Saturday, July 02, 2005

New Friendster Interface Stinks

I recently logged onto my friendster account to be greeted by a nasty looking user interface.

I immediately sent this letter to Friendster's CEO:

To Whom It May Concern:

I've been on friendster for years.

I've seen you guys evolve from a no-name to a recognized king in the online social networking niche.

I know a thing or two about business.

Please, I'm begging you - return friendster to the way it was.

The new gray is horrendous and tough on the eyes.

Other users I've checked with agree.

Where I come from, if it isn't broke - don't fix it.

Your competitors don't have anything on you, but if you keep experimenting like this, they surely will.

The grey box under the picture has to go.

We like the white box on the side.

As it stands, interests and other user data are piled up too closely and navigation-unfriendly.

And that's only the beginning of the problem.

You guys are devolving into something like MySpace, which I barely use because Friendster was all I needed.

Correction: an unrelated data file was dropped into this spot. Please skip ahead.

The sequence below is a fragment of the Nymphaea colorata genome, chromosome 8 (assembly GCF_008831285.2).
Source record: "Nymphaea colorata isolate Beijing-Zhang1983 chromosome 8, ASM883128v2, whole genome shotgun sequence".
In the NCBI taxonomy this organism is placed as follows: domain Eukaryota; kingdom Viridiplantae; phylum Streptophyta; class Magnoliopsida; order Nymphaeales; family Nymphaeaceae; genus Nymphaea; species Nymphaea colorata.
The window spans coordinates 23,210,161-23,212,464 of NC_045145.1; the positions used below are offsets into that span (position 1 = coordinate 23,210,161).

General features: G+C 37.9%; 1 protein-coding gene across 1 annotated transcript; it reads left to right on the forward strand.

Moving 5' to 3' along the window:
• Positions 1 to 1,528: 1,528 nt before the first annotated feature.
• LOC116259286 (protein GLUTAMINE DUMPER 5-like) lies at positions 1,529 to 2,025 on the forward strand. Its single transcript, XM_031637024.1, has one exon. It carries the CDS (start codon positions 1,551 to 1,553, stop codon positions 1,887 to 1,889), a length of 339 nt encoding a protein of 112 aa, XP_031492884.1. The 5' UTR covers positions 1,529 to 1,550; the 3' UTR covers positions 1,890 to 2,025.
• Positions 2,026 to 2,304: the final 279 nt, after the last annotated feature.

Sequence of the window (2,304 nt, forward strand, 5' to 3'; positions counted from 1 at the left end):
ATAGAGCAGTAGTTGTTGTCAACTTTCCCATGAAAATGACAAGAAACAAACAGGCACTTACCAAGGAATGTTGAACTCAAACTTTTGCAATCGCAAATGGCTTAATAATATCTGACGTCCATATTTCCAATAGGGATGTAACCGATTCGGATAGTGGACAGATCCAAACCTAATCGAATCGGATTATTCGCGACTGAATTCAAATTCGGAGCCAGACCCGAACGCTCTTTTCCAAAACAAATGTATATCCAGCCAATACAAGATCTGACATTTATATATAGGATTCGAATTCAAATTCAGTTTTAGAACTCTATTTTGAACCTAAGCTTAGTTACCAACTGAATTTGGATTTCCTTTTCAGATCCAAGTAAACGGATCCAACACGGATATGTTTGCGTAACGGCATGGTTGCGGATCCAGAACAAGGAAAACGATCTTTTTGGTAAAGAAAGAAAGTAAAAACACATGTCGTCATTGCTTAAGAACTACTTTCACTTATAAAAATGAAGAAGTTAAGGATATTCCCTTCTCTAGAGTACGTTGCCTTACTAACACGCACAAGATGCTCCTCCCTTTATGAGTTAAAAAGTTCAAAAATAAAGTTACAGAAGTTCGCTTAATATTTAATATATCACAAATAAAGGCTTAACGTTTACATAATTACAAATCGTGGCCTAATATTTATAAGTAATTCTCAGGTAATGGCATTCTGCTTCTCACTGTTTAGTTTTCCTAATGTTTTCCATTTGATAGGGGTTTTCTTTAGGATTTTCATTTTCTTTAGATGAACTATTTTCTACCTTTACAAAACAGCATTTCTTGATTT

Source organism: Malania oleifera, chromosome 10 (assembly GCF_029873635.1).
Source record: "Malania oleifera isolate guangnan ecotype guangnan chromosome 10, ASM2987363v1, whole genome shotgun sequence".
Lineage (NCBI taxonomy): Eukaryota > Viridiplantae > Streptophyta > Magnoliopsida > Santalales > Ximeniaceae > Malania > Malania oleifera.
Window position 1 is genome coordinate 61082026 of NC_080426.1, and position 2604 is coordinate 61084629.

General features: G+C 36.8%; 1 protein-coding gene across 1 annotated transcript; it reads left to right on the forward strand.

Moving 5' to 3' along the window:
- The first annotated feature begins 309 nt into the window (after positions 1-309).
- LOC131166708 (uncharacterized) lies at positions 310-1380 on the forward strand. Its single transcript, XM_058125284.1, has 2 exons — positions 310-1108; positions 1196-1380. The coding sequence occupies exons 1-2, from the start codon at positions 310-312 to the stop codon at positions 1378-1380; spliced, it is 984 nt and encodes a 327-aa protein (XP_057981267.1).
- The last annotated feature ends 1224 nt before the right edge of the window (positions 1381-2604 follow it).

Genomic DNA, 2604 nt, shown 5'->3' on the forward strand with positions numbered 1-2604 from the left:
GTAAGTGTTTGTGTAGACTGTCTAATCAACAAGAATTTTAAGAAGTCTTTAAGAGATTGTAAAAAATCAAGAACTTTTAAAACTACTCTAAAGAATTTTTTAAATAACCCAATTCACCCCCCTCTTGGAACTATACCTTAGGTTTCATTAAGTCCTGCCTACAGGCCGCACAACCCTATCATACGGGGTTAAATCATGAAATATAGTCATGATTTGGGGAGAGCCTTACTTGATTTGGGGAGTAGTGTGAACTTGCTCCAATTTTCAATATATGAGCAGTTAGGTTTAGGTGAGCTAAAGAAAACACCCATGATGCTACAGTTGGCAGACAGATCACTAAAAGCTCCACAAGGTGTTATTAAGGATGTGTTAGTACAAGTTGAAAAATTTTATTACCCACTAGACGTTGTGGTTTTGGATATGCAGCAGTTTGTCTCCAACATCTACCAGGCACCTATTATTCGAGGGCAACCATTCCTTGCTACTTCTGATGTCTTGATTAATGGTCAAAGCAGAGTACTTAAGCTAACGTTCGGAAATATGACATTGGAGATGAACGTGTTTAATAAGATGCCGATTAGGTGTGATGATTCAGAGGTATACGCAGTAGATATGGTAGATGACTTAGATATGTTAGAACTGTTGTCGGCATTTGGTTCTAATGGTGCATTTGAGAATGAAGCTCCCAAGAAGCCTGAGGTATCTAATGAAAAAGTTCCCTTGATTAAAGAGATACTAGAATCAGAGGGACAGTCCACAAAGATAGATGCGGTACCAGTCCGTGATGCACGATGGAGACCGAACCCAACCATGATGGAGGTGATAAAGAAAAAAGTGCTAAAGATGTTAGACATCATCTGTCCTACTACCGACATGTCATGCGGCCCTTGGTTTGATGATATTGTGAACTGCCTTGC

Until now.

Be real -- or else your bottom line will suffer.

Signed, Daniel Jacome

Contrary to popular belief, innovation isn't always the answer.

In 1985 Beverage giant Coca Cola tried to re-brand and introduce New Coke.

Retiring the original formula was not the success managers imagined.

It was instead the greatest marketing bungle of all time.

Though Coke would return to Classic Coke within a matter of months, it was too little too late.

The catastrophe remains an indelible part of Coke's historical fabric.

The issue here is flawed marketing.

Research showed people might like the taste of New Coke but the same researchers never considered how people would feel if the old Coke vanished.

New Coke was meant to taste more like rival Pepsi, which slowly began to psychologically destroy Coke in the mid 80s.

Coke's mistake was to focus on psysiology rather than psychology.

Coke was all "taste taste taste!"

Psychology, in my opinion, has more to do with marketing than psysiology.

The New Coke mess hurt the long-term strength of the brand.

As one expert put it, "New Coke introduced the concept of change and fallibility."

Coming back to my original point, the bottom line here is that Friendster never asked me how I would feel if the old interface disappeared.

And to me, that is very un-business like.

If it is any consolation, a Friendster representative contacted me shortly thereafter and assured me that Management would give my plaint some serious thought.

Let's wait and see...

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